Elliott Smith: From A Basement on The Hill
From A Basement on The Hill
Buying this album a few weeks back was an odd thing. I'd been at the counter of many a music store before buying all of Elliott Smith's albums, but paying for this one was different. Knowing he wouldn't be touring any time soon, knowing there wasn't going to be any radio shows to go with the album, knowing that no acoustic versions of some songs would slowly make their way onto Kazaa or Napster, and knowing that Smith himself wouldn't have a chance to hear all the praise heaped upon him for this great album was a little disconcerting. That said, I consider From a Basement on the Hill to be a beautiful exit for Smith, wonderfully put together and a perfect good-bye from a strong singer regardless of what people say about its production value and "what Smith would have wanted." From the outset, this is pure Smith and that's what I love about it. There’s the heaviness of Heatmeiser in songs like ‘Don’t Go Down’ and ‘King’s Crossing’, and the delicate guitar work in songs such as ‘A Fond Farewell’, ‘Memory Lane’ and ‘Twilight’ that made XO and Either/Or so brilliantly tender. 'King's Crossing' stands out among the rest of the songs, blending Smith's delicate voice, tendency towards fuzzed guitar, and background vocals. Perhaps the album’s strongest song, it shows a real progression in Smith’s tendency towards an orchestral chorus. The chorus erupts into a cymbal-intensize drum smasher and Smith’s declaration that ‘I I don’t care if I fuck up, I’m going on a date with a rich white lady, Ain’t life great.” ‘The Last Hour’ is sure to bring tears to all diehard fans; Smith’s voice is at its most frail point here, pining away to his loved ones not to ‘drag him around, but to just ‘make it over.’ The songs virtually fades into thin air as it comes to a close,. ‘Shooting Star’ breaks out of the silent mode, with heavy hitting drums, scratched-at guitar, and heavy power chords. It sounds more like a jam session that somehow worked more than a composed song, but its reminiscent of Smith’s heavier days. ‘Memory Lane’ comes across as a stoop-written jamboree intended for perhaps friends only, but it somehow creates the image of Smith laughing and drinking with friends. Who knows if he wanted it included or not, but it’s a quirky little concoction that deserves it’s place. As the album ends, I couldn’t help think of all those people who somehow feel as the album isn’t “what Smith wanted” Benjamin Nugent (Smith's biographer) and David McConnell (a friend of Smith who was working on the album with him at the time of his death) can sit around for years and complain about the final product, they can hover in corners talking about Smith's wishes and complain bitterly about the job that Smith's friends did in finalizing the songs. Or, they can get off their high horses and appreciate that they got to work with such a stronger songwriter in the first place, appreciate the time spent with him, and join the rest of the world in recognizing that this is an amazing goodbye.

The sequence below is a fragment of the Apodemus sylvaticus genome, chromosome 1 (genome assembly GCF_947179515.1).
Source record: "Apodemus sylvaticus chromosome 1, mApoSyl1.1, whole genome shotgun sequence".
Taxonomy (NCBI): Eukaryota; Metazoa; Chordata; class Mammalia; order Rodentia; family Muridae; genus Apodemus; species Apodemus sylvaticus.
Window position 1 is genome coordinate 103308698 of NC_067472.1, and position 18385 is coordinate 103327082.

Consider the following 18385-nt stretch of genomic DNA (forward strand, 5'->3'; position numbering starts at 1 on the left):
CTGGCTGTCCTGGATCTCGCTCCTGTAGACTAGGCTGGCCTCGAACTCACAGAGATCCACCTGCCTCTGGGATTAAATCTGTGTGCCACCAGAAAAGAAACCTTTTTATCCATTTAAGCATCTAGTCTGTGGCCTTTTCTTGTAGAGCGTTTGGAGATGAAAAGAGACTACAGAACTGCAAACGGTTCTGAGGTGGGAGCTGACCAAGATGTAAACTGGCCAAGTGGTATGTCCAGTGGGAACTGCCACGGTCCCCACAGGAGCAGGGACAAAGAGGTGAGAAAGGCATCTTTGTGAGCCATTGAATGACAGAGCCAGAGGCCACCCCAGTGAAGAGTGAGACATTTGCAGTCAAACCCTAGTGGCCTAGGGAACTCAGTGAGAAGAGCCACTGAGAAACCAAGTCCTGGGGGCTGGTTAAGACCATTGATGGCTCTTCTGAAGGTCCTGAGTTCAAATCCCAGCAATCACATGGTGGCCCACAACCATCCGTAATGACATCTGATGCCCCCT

So now, with a handful of albums, a couple of bootlegs, and a thankfully purchased concert ticket, my time reviewing Elliott Smith albums comes to a close. All good things, some fool once said, must come to an end. Indeed, they must.